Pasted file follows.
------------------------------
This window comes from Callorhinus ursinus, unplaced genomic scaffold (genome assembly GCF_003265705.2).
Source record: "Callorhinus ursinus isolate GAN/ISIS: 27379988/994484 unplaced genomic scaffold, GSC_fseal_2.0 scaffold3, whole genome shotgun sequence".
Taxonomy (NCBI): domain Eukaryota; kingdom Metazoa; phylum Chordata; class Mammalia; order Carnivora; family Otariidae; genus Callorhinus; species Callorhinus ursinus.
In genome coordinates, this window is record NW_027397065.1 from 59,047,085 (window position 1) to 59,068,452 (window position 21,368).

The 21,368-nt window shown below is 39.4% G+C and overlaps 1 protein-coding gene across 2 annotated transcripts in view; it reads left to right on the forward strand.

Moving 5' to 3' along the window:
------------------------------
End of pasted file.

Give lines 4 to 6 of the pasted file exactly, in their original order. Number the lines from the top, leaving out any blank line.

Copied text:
In genome coordinates, this window is record NW_027397065.1 from 59,047,085 (window position 1) to 59,068,452 (window position 21,368).

The 21,368-nt window shown below is 39.4% G+C and overlaps 1 protein-coding gene across 2 annotated transcripts in view; it reads left to right on the forward strand.

Moving 5' to 3' along the window: